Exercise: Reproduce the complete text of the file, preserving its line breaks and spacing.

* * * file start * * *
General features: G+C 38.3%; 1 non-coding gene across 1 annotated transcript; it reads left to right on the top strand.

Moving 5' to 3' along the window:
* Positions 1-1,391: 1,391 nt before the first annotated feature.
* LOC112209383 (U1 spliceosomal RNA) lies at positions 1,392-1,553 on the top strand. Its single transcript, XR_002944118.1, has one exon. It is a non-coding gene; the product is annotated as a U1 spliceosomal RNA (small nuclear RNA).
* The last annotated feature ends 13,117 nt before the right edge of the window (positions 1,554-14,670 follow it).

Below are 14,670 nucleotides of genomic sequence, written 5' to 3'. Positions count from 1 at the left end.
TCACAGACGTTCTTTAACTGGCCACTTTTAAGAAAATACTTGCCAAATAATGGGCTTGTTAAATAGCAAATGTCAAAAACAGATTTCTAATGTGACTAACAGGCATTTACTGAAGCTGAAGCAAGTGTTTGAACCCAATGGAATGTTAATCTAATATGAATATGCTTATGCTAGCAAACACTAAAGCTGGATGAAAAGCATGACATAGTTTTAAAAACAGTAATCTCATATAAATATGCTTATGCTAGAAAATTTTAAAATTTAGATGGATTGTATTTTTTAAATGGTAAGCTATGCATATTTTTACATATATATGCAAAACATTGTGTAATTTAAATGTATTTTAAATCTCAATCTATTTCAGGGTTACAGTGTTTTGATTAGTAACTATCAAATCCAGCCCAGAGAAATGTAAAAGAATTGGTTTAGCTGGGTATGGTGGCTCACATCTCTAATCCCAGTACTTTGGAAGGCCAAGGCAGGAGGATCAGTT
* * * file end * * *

General features: G+C 38.3%; 1 non-coding gene across 1 annotated transcript; it reads left to right on the top strand.

Moving 5' to 3' along the window:
* Positions 1-1,391: 1,391 nt before the first annotated feature.
* LOC112209383 (U1 spliceosomal RNA) lies at positions 1,392-1,553 on the top strand. Its single transcript, XR_002944118.1, has one exon. It is a non-coding gene; the product is annotated as a U1 spliceosomal RNA (small nuclear RNA).
* The last annotated feature ends 13,117 nt before the right edge of the window (positions 1,554-14,670 follow it).

Below are 14,670 nucleotides of genomic sequence, written 5' to 3'. Positions count from 1 at the left end.
TCACAGACGTTCTTTAACTGGCCACTTTTAAGAAAATACTTGCCAAATAATGGGCTTGTTAAATAGCAAATGTCAAAAACAGATTTCTAATGTGACTAACAGGCATTTACTGAAGCTGAAGCAAGTGTTTGAACCCAATGGAATGTTAATCTAATATGAATATGCTTATGCTAGCAAACACTAAAGCTGGATGAAAAGCATGACATAGTTTTAAAAACAGTAATCTCATATAAATATGCTTATGCTAGAAAATTTTAAAATTTAGATGGATTGTATTTTTTAAATGGTAAGCTATGCATATTTTTACATATATATGCAAAACATTGTGTAATTTAAATGTATTTTAAATCTCAATCTATTTCAGGGTTACAGTGTTTTGATTAGTAACTATCAAATCCAGCCCAGAGAAATGTAAAAGAATTGGTTTAGCTGGGTATGGTGGCTCACATCTCTAATCCCAGTACTTTGGAAGGCCAAGGCAGGAGGATCAGTT